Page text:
17 June 2012

When the saints go marching in …

We have just enjoyed the amazingly colourful spectacle of Corpus Christi here in Cusco, so I just had to use that title – because it’s true. The saints get marched out from their home churches and processed to the cathedral, where they remain for a week. Then, on the “octave”, the eight day, they get marched back to their home parishes again.


The Corpus Christi celebrations in Cusco are an unusual and complex blend of Catholic ceremony and Inca tradition. The timing of the Catholic festival, celebrated 60 days after the resurrection of Easter Sunday so falling between May and June, coincides with the high point of the Inca ceremonial calendar, when crops are being harvested and ceremonies are held to honour the Sun gods and Inca ancestors for their bounty. In fact, in Cusco the tradition of parading special beings dates back to the Inca festival of Q’ochakuy, when the mummified bodies of the ancestors were taken out and paraded through the streets. The Spaniards assimilated this Inca ceremony into their Catholic Corpus Christi ceremony and thus Cusco’s peculiar version of the celebration was born.



Fifteen saints and virgins from various parishes in and around the city are included in the processions: Saint Anthony from the San Cristobal parish; Saint Jerome from the suburb of San Jeronimo; Saint Christopher from the San Cristobal parish; Saint Barbara from the village of Poroy; Saint Anne from Santa Ana parish; Saint James the Greater from Santiago parish; Saint Blaise from the suburb of San Blas; Saint Peter from the parish of San Pedro; Saint Joseph from the parish of Belen; the Nativity Virgin from Almudena parish; the Remedies Virgin from the Santa Catalina monastery; the Purified Virgin from the parish of San Pedro; the Bethlehem Virgin from Belen; and the cathedral’s Immaculate Conception Virgin.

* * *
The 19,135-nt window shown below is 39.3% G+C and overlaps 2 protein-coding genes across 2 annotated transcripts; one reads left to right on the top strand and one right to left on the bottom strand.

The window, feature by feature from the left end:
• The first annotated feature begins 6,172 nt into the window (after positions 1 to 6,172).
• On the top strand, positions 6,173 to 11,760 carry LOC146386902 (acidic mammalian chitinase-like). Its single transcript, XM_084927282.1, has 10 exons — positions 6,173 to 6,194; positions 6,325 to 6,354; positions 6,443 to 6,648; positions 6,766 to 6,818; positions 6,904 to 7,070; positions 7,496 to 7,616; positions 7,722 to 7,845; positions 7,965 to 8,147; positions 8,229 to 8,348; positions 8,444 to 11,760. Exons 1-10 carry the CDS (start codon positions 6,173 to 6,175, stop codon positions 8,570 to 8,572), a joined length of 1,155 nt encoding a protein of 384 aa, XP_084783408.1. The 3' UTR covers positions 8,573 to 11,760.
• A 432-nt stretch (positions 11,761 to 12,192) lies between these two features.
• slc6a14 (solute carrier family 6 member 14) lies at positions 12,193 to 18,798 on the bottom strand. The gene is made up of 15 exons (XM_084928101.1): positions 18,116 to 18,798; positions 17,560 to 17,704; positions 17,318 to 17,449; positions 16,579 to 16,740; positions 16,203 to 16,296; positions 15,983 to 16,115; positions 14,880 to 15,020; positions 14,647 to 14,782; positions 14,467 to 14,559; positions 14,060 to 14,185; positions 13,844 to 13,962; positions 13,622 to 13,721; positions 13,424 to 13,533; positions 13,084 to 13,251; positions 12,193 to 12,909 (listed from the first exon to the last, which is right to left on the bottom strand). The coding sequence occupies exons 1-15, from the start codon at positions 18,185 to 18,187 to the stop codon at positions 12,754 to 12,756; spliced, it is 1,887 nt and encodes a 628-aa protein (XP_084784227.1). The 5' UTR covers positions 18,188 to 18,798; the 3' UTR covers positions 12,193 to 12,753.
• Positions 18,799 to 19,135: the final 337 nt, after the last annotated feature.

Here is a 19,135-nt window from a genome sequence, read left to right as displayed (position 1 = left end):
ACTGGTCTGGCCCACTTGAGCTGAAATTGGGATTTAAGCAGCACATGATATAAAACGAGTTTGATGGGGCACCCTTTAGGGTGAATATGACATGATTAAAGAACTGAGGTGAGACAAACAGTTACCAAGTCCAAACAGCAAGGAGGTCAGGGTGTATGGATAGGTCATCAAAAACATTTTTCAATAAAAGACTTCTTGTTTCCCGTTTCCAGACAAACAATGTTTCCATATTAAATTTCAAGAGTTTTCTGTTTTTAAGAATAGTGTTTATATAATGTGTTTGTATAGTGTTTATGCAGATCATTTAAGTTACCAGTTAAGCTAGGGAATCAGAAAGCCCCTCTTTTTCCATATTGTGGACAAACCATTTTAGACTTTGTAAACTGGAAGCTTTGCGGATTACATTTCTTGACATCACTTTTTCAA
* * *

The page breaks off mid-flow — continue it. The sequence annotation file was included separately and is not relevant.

The religious of each parish honour their particular saint or virgin by adorning them with beautifully embroidered robes, and gold and silver jewellery, and each year one believer takes on the much-envied position of mayordomo, the person who organises the festival and cover the expenses it involves. The celebrations begin the day before Corpus Christi, when the various saints and virgins, some obviously extremely heavy, are carried from their parish churches sometimes many miles into central Cusco.



On Thursday, thousands of people flock to the Plaza de Armas to watch the main procession. From around 11am, a full Mass is celebrated outside the cathedral by Cusco’s archbishop and the various parish priests, then the procession begins. Leading the way is an impressive silver carriage carrying the monstrance from the cathedral, its golden sun representing the Holy Sacrament. Apparently, the original silver tower was built in 1733, of beaten silver over a cedar frame. These days it seems very incongruous to see this sacred object transported around the Plaza de Armas atop a motorised float, accompanied by the archbishop, his priests and various city and municipal authorities.





Next follow the fifteen saints and virgins, each carried by their faithful believers and accompanied by the mayordomo and the faithful of the parish, as well as musicians and dancers. It is a long, noisy and extremely colourful procession, combining the sacred traditions of Catholicism with the more lively celebrations of the Incas. At the end, the saints and virgins are returned to the cathedral, while the celebrants drift off to local plazas to feast on the traditional food of this time, chiriuchu (cold cuts of guinea pig, chicken, a kind of beef jerky and sausage on top of a bed of corn, with cheese from the Puno region, an omelette, and sea weed and fish eggs from the Pacific coast), and drink copious amounts of the local home brew, chicha.




Eight days later, on the "octave", the fifteen saints and virgins are marched back to their original parishes, amidst more music and dancing, and followed by plenty more feasting and drinking. And you’d think that would be it for another year … but, no! Each parish has its own special feast and celebration days during the year and, in Cusco, the festivities continue as, in just eight days, it will be Inti Raymi, the re-enactment of the Inca mid-winter solstice celebrations. More on that as it happens.